This book explores the Daoist encounter with modernity through the activities of Chen Yingning (1880–1969), a famous lay Daoist master, and his group in early twentieth-century Shanghai. In contrast to the usual narrative of Daoist decay, with its focus on monastic decline, clerical corruption, and popular superstitions, this study tells a story of Daoist resilience, reinvigoration, and revival.
Between the 1920s and 1940s, Chen led a group of urban lay followers in pursuing Daoist self-cultivation techniques as a way of ensuring health, promoting spirituality, forging cultural self-identity, building community, and strengthening the nation. In their efforts to renew and reform Daoism, Chen and his followers became deeply engaged with nationalism, science, the religious reform movements, the new urban print culture, and other forces of modernity.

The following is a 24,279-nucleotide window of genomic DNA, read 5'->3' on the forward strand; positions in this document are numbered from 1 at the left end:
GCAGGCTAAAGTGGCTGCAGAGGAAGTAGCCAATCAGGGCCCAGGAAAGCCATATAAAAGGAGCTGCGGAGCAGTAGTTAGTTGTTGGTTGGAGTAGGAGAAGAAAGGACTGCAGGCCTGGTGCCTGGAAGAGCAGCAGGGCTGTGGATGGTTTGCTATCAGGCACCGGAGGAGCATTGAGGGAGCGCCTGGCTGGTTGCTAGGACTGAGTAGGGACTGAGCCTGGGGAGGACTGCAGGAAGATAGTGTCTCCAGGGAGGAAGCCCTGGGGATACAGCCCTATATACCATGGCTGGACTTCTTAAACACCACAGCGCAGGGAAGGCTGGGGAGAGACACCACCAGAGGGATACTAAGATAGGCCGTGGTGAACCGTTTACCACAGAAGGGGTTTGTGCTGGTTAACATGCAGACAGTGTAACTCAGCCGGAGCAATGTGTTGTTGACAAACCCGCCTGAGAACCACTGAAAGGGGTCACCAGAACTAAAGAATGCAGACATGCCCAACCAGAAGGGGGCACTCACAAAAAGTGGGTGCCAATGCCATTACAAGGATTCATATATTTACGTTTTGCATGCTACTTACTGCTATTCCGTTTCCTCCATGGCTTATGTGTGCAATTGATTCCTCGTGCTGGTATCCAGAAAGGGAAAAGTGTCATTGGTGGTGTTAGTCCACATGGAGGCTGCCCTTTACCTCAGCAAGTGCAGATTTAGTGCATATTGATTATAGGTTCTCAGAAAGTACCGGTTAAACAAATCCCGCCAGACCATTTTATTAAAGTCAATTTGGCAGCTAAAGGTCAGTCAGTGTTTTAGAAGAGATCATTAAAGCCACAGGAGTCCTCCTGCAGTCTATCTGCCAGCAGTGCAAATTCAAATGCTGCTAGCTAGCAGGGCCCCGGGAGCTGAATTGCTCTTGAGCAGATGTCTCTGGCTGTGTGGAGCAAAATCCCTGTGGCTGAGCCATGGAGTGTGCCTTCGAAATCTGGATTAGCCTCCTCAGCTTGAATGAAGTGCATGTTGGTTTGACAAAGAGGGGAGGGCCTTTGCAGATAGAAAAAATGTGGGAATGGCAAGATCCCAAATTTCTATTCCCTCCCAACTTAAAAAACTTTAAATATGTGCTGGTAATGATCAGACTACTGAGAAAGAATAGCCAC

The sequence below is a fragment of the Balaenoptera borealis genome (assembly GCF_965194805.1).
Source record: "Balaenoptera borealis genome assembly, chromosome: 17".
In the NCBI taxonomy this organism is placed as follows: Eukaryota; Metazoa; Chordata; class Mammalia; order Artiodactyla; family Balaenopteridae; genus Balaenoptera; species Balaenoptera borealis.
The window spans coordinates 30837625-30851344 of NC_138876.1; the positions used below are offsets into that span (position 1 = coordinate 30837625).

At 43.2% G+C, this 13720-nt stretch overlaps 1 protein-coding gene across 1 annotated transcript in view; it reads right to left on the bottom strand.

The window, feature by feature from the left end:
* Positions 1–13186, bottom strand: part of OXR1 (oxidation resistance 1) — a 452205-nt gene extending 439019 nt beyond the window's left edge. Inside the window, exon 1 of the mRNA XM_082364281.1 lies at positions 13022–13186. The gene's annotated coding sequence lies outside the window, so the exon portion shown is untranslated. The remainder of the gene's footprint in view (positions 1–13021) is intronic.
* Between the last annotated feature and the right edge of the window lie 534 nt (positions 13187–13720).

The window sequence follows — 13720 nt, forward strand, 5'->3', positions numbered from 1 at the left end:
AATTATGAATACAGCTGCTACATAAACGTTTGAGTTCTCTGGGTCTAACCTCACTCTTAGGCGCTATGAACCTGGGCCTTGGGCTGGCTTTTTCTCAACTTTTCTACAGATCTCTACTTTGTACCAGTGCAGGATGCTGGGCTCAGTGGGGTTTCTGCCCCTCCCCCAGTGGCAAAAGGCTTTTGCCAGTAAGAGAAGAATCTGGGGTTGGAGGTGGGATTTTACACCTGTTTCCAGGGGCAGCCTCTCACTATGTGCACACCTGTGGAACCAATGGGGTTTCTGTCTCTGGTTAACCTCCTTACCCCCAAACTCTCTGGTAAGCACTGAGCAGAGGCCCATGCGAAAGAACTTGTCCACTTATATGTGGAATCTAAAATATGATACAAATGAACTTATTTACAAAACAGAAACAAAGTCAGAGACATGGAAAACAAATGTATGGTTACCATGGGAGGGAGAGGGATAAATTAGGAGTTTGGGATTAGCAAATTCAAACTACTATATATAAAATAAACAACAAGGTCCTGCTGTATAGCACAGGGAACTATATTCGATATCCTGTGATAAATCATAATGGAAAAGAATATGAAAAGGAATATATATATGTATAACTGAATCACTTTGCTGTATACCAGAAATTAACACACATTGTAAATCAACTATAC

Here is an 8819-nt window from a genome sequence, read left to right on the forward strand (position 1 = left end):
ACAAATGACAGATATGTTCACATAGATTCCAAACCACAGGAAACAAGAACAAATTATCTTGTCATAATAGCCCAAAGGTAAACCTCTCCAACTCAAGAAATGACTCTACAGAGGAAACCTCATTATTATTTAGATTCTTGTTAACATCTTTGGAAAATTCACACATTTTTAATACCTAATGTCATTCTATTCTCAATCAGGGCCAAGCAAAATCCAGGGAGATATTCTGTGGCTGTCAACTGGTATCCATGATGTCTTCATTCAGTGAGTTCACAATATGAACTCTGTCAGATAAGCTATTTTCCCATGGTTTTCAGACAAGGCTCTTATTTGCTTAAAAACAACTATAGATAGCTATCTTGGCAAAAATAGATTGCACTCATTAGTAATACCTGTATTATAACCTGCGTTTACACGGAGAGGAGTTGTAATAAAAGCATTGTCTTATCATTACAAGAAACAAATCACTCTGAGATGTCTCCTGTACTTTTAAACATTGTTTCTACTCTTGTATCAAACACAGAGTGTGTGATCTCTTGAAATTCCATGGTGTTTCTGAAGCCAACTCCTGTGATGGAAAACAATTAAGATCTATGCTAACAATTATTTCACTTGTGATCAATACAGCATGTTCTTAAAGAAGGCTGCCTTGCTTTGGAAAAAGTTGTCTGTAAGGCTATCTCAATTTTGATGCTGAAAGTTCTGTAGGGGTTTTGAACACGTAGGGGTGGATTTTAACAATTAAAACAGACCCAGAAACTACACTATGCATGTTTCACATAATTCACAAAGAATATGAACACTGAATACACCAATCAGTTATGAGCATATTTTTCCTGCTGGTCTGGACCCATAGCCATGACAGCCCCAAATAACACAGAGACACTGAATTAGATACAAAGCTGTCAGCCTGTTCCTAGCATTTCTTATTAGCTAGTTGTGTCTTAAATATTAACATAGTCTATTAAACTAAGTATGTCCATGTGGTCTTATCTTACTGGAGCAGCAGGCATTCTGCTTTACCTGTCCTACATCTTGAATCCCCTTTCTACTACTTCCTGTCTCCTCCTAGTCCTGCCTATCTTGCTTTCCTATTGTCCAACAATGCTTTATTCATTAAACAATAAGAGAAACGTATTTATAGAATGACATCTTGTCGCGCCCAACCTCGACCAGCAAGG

Since Chen and his fellow practitioners conceived of the Daoist self-cultivation tradition as a public resource, they also transformed it from an “esoteric” pursuit into a public practice, offering a modernizing society a means of managing the body and the mind and of forging a new cultural, spiritual, and religious identity.
- 396 pages
- 6-1/8 x 9-1/4 inches
- Harvard University Asia Center
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